We have seen many articles discussing the pronunciation of the name of our Messiah as either “Yahōshua”/”Yahushua” or “Yahusha”. No doubt, some or many of us were already confused to the point that we placed it aside and decided “it does not really matter”.
But let us all be honest. We all want the truth. We are curious about the proper pronunciation of our Messiah’s name. It is only by His name that men can be saved, we heard that a lot, right? Here’s what my study and prayers led me to.
Before anything else, an important note. This study is not about which name and pronunciation is recognised in heaven but about reading/saying Hebrew words/names the Hebrew language (Natsari) way, not the English language way. If you prefer to use “Jesus”, “Jesus Christ”, “Hesus”, “Hesu Kristo”, it is fine. With that cleared, let’s begin.
The Masoretic marks (“niqqud”/”vowel points”) were developed to supposedly make it easy to determine the correct vowel pronunciation of Hebrew words. If we want to go back to the original, is it not only logical to write these “vowels” in full form when we remove it?
Our example is our Messiah’s name: יְהוֺשֻׁעַ becomes יהושוע. I submit that this is the proper way to remove the niqqud, we reverse the process of how they arrived into the niqqud form. (n.b. Our Messiah’s name is the same as what we know in English as “Joshua”.)
From ancient to niqqud form
- His name was originally written in “full spelling” in Paleo-Hebrew: 𐤉𐤄𐤅𐤔𐤅𐤏
- Later, they figured they can drop one character/glyph without changing the pronunciation, this is called “defective spelling”: 𐤉𐤄𐤅𐤔𐤏
- Their writing script changed to what we know today as “square” or “blocky” Hebrew but there were no niqqud additions yet:
- Full spelling: יהושוע
- Defective spelling: יהושע
- Then the Masoretes arrived and developed the niqqud system. The “controversial” vowel markers:
- Full spelling: יְהוֺשׁוּעַ
- Defective spelling: יְהוֺשֻׁעַ
The purpose of the niqqud or vowel markers were simply to guide a person in pronunciation.
The Hebrew language that we know today has dropped the use of niqqud in favor of the “full spelling” of the words. Instead of using vowel markers, they now use a real character/glyph to represent the vowel sounds. The same way as it was before the vowel marker system was invented.
However, people’s names stay as-is but without any niqqud. Example, if your name was written in defective spelling, it stays the same but without any vowel markers. But again, the pronunciation stays the same.
Using the name “Joshua” in Hebrew:
- יְהוֺשׁוּעַ is now יהושוע (full spelling), same characters/glyphs but without the niqqud, and never as the defective spelling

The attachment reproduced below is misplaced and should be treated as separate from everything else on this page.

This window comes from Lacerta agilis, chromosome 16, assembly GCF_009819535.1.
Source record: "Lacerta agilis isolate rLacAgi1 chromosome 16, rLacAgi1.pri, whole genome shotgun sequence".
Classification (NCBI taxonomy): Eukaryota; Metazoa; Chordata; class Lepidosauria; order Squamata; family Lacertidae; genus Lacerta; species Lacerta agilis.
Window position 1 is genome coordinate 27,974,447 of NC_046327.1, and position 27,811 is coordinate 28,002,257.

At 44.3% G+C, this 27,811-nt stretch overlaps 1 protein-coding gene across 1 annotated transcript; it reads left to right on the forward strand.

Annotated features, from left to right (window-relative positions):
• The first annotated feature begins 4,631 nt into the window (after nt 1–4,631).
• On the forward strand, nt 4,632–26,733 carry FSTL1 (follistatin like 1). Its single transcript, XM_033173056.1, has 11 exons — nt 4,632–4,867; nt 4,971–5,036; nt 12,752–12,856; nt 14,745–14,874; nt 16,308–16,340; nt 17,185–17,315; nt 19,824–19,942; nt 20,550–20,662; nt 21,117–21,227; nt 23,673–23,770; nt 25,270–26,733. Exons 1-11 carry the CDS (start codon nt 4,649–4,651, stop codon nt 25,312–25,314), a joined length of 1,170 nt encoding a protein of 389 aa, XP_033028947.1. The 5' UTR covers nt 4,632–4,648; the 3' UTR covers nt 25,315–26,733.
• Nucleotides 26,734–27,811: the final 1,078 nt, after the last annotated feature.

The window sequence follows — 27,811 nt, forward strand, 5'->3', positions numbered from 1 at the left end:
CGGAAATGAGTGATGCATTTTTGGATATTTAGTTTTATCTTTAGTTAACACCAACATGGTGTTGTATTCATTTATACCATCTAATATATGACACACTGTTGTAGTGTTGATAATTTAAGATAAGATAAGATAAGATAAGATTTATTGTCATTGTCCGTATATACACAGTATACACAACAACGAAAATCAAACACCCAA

- יְהוֺשֻׁעַ is now יהושע (defective spelling), same characters/glyphs but without the niqqud, and never as the full spelling;
For children, who are obviously not masters of the Hebrew language yet, they use niqqud or vowel markers to help them in pronouncing the words correctly. They advise the same for foreigners.
If you have mastered the Hebrew language and your knowledge is vast about the rules, grammar, and vocabulary, you no longer need the vowel markers. You know the correct pronunciation of “defective spelling” words/names without any niqqud, and you know what a “full” and “defective” spelling is about.
Let’s break it down
Full spelling: יְהוֺשׁוּעַ / יהושוע
- יְ – yeh (yad with the sheva niqqud)
- ה – h (hey)
- וֺ – ō (waw with holam [haser] niqqud)
- שׁ – sh (shin-dot)
- וּ – u (waw with shuruk niqqud)
- עַ – ah (ayin with a patach niqqud)
Defective spelling: יְהוֺשֻׁעַ / יהושע
- יְ – yeh (yad with a sheva niqqud)
- ה – h (hey)
- וֺ – ō (waw with a holam [haser] niqqud)
- שֻׁ – shu (shin-dot with a kubutz niqqud)
- עַ – ah (ayin with a patach niqqud)
Both spellings (defective and full) are pronounced and understood as:
- Original Hebrew: yah-ō-shua
- Niqqud and Modern Hebrew: yeh-ō-shua
How about the transliteration?
Personally, to help in educating our brethren about the proper pronunciation of Hebrew words and names, we should transliterate based on the actual, original pronunciation, which is called “phonemic transcription/orthography”. In our example, our Messiah’s name should be written as “Yahōshua”/”Yahoshua”. However, if you prefer to use “Yahushua”, “Yehoshua”, “Yehushua”, “Yahusha”, “Yahosha”, “Yehosha”, “Yehusha”, I personally do not see anything wrong with it, as long as you pronounce it as “yah-ō-shua” because that is how it is pronounced in Hebrew.